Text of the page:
Planning a trip? A guide to the world’s most bizarre travel destinations

Tuva, which is in the heartland of Central Asia, was once as independent nation. (File photo: Reuters)
Updated 22 March 2017

Planning a trip? A guide to the world’s most bizarre travel destinations

DUBAI: Calling all avid explorers, if you feel like you’ve been there and done that, this is the travel list for you.
There is a litany of locations across the world that are not recognized as nation states but claim autonomy or are culturally unique and many are easily accessible.
So, if North Korea isn’t daring enough or Bhutan sounds boring, give these destinations a try on your next trip abroad.
Tuva, which is in the heartland of Central Asia, was once an independent nation but tilted toward the Soviet sphere of influence in the 1930s and 40s.
Eventually, Tuva sought admittance into the Soviet Union and is today part of Russia but the area retains unique cultural practices and is a popular holiday jaunt for the likes of President Vladimir Putin.

Wildlife spotting is popular and the region is home to lynx, ibex and wolverine.

This plot of land is a social experiment started by hippies in central Copenhagen in 1971.
They declared the 0.34-kilometer-square former military barracks the Freetown of Christiania and within a year the Danish government granted them use of the land on the condition that they paid their utility bills.
Members of the highly democratic community were known to dabble in hard drugs and now face a dilemma – they must either pay the government for the land by 2018 or face eviction.
The 3.1 million people of Somaliland, located in the Horn of Africa, have sought independence from Somalia since 1991.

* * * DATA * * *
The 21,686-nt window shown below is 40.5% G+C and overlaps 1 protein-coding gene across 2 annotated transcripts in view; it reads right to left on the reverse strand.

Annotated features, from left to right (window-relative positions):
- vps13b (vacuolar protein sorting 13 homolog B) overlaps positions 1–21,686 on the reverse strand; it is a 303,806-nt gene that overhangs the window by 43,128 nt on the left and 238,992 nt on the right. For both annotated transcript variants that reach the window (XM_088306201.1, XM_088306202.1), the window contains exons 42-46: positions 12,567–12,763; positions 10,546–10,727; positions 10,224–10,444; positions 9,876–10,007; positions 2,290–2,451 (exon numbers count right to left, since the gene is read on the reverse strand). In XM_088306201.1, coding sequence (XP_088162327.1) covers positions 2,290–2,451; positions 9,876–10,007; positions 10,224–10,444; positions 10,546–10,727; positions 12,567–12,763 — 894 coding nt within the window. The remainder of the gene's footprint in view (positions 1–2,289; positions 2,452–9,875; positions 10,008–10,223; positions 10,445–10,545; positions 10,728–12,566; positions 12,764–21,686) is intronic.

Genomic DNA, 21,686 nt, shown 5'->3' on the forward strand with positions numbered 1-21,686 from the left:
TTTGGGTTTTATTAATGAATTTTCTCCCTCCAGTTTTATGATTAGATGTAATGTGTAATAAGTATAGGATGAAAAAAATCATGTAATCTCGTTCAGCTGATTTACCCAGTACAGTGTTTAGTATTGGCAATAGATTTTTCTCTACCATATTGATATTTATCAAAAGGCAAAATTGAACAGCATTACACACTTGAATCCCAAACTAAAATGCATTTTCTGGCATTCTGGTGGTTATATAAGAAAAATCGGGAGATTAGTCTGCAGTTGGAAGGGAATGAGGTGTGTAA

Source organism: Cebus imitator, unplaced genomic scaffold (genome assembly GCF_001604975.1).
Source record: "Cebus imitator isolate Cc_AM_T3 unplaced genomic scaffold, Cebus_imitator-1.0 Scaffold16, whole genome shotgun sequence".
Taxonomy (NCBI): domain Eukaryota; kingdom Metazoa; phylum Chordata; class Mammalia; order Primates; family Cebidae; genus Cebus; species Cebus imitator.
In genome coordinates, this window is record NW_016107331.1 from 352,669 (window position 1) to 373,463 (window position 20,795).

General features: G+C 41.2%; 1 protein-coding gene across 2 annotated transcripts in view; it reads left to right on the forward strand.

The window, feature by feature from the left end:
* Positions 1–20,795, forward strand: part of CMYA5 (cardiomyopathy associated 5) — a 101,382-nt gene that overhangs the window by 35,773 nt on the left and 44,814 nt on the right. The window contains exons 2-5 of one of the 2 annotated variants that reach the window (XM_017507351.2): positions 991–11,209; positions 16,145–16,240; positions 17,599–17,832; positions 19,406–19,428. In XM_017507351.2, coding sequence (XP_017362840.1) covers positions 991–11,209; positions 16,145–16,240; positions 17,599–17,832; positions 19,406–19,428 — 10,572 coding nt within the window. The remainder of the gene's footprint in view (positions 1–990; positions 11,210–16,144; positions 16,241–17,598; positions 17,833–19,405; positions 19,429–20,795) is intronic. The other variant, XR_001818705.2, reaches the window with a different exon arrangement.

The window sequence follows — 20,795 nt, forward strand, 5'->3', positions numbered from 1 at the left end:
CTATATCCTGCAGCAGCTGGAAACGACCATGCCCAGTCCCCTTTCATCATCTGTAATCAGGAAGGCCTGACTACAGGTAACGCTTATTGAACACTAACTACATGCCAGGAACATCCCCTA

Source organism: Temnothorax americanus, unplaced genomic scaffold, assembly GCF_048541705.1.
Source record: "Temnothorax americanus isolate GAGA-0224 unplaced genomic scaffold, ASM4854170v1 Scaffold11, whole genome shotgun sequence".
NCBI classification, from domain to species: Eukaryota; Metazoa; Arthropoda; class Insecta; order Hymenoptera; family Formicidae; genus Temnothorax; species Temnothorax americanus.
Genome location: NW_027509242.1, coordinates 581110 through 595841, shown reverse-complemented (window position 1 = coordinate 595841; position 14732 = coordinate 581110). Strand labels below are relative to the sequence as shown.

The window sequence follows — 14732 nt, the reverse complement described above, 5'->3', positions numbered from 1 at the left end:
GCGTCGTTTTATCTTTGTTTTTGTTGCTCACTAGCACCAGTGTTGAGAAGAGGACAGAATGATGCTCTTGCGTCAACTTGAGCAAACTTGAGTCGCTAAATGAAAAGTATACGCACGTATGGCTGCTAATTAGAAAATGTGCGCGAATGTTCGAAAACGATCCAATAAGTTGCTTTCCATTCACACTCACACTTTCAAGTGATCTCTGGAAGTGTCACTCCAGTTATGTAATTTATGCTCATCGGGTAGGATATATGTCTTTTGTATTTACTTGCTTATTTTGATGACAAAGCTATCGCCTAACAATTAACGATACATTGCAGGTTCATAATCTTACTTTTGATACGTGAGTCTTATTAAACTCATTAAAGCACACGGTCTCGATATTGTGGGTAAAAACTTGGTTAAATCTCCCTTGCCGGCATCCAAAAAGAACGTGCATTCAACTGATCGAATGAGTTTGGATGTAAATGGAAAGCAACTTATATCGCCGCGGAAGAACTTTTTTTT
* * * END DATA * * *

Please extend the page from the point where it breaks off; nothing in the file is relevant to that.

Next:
The self-declared borders reflect those of the former British Protectorate of Somaliland and the capital is called Hargeisa.
The area can be accessed via direct flights from Nairobi.
There are beaches aplenty and 5,000-year-old cave paintings just 50 kilometers from the capital.

Close to the Italian border with Monaco, Seborga was headed by Giorgio Carbone, the former head of a flower-growers’ cooperative who titled himself His Tremendousness during his tenure as prince.

Carbone discovered that the town was not mentioned in the documents that outlined the formation of Italy and became prince after a 1995 referendum, until his death in 2009.

Mayotte in the Comoros Islands rebuffed decolonization and opted to stay under French control in 1975.

The island is administered by France as though it were a territory in Europe and it is a regular stop on the French presidential campaign trail.

Visitors can hike up Mont Choungui or scuba dive in crystal-clear waters.

Catch the coastal chic of Biarritz

Biarritz is one of the best surfing locations in Europe. (Shutterstock)
Updated 24 June 2019

Catch the coastal chic of Biarritz

  • The French seaside town mixes old-world glamour with a very modern surfing scene
  • This patch of Basque Country — less than 20 miles north of the Spanish border — has a windswept, relaxed charm all its own

DUBLIN: It’s hard to put a finger on what makes Biarritz so special. Maybe it’s the faded charm, maybe it’s the sprinkling of stardust that the numerous guests (the likes of Ernest Hemingway and Frank Sinatra) brought to the city, or maybe it’s the low-slung surfer’s vibe, but this patch of Basque Country — less than 20 miles north of the Spanish border — has a windswept, relaxed charm all its own. It’s something of a hidden gem, with surfers, Parisian hipsters, retired French tourists and a smattering of in-the-know Europeans descending here every year.